Paleolithic men didn't live by woolly mammoth alone, says John Williams, PhD, an archaeologist trained in prehistoric cultures and a lecturer at the University of Colorado at Denver. Food remnants discovered at Ohalo II, a 23,000-year-old archeological site on the banks of the Sea of Galilee, show how our ancestors really filled their plates. The good news: you can do the same. Just ditch the drive-thru and club some whole foods instead.
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The bones of freshwater fish--primarily tilapia and carp--were abundant at the site, and a portion of a fishnet was even preserved.
Paleo people gathered wild figs, wild grapes, and a variety of date called Christ's-thorn fruit from surrounding hills, and ate them at this site. These paleo snacks provided sugars for quick energy and a host of beneficial antioxidants.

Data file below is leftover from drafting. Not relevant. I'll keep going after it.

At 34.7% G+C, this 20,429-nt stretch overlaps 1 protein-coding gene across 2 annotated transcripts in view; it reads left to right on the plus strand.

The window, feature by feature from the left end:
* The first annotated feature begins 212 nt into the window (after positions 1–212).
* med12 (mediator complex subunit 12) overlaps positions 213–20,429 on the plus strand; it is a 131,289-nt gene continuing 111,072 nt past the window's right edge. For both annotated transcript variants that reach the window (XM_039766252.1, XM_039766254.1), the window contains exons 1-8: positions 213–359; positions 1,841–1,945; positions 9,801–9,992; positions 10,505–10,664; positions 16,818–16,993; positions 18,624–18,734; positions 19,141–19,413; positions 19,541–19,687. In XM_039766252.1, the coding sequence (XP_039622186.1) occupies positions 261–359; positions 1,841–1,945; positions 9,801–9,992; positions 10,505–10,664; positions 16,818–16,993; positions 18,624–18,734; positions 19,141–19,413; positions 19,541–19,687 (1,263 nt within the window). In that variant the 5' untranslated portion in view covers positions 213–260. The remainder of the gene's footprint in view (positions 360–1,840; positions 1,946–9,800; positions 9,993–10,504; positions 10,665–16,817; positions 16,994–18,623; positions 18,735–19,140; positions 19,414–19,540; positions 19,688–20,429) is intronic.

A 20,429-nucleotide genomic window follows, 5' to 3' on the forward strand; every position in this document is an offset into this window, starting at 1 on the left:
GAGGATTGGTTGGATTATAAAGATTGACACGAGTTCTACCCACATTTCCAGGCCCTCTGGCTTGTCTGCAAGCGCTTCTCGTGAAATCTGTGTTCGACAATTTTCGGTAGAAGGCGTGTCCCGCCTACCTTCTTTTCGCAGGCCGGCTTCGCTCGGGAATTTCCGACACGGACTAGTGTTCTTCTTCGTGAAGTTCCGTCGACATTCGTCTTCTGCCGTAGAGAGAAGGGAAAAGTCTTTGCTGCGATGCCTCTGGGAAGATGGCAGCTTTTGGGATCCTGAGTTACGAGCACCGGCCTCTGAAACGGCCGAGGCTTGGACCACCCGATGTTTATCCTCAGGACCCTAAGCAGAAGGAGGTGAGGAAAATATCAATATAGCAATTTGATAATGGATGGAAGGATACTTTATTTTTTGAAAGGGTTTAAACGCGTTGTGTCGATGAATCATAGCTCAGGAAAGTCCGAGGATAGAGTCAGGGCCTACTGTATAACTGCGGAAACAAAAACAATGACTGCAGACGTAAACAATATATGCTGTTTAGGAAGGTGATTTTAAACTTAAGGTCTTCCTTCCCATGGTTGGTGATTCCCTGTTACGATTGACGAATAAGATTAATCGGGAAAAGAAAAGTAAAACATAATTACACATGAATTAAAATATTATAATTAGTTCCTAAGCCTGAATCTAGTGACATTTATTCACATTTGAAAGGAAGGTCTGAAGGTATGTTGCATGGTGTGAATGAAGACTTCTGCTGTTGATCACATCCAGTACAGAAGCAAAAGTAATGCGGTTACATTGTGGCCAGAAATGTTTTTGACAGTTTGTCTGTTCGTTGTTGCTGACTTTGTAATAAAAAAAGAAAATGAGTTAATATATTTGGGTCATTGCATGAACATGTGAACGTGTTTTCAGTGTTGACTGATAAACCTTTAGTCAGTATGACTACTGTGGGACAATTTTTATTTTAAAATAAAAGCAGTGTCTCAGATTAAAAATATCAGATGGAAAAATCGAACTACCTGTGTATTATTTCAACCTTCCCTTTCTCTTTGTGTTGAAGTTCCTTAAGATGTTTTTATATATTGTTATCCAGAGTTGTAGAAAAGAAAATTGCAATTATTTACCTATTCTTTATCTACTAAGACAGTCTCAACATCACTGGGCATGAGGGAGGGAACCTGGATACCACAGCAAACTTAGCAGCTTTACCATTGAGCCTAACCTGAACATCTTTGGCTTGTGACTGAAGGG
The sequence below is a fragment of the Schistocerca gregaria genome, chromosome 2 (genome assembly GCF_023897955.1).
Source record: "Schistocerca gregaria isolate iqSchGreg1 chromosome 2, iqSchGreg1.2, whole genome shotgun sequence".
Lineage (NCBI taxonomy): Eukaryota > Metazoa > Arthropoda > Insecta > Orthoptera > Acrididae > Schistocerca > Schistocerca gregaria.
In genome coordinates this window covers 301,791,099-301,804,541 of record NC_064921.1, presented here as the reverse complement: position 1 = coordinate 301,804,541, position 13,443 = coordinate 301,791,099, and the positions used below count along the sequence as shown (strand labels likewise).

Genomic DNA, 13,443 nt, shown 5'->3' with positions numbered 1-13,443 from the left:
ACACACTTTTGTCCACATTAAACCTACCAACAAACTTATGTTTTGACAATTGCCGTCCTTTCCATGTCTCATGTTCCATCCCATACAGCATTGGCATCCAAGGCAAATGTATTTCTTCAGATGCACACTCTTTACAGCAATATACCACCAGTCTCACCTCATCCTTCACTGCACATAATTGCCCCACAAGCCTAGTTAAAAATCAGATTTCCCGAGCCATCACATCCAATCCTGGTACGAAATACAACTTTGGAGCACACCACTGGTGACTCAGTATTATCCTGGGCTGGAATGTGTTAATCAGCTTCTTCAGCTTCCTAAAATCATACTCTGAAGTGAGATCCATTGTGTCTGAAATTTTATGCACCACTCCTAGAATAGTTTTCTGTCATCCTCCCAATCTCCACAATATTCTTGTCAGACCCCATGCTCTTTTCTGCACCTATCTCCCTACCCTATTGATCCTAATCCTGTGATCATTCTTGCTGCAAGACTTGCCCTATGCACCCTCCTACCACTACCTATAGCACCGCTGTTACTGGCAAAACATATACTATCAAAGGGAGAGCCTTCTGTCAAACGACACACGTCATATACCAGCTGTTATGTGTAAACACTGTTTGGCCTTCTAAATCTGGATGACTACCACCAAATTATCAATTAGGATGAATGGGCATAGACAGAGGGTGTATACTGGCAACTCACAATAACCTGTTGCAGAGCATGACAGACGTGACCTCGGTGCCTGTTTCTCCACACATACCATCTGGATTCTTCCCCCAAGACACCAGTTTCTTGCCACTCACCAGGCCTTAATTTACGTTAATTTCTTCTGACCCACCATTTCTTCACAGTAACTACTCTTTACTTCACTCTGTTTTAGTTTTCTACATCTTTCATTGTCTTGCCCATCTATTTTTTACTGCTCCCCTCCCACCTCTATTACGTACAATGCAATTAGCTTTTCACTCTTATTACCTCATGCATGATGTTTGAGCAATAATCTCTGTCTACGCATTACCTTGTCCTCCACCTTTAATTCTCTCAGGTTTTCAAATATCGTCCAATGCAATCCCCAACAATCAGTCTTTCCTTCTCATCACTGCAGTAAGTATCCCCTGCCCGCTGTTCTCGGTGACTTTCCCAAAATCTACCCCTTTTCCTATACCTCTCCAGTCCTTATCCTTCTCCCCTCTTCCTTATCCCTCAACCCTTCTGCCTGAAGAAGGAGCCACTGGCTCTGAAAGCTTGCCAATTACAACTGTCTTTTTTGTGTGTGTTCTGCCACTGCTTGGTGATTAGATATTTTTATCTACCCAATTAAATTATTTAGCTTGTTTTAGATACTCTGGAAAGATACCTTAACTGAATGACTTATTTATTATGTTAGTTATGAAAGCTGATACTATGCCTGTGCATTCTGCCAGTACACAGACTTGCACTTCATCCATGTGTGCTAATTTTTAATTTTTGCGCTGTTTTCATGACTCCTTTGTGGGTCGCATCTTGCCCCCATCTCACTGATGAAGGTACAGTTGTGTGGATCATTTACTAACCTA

Wild strains of grains like barley and emmer wheat were staple foods. The grains were ground into a meal for gruel or used to thicken stews. They were the hearty and healthy distant relatives of today's refined grains, but they were only minimally processed.
Wild olives were also picked from the trees on local hillsides and carried to the camp at Ohalo II. Together with wild nuts, they provided healthy monounsaturated fats.
Animal meat was a large component of the diet for these hunter-gatherers. Remains of deer and gazelle were most abundant. They ate a lot of water birds as well. Probably tasted like chicken.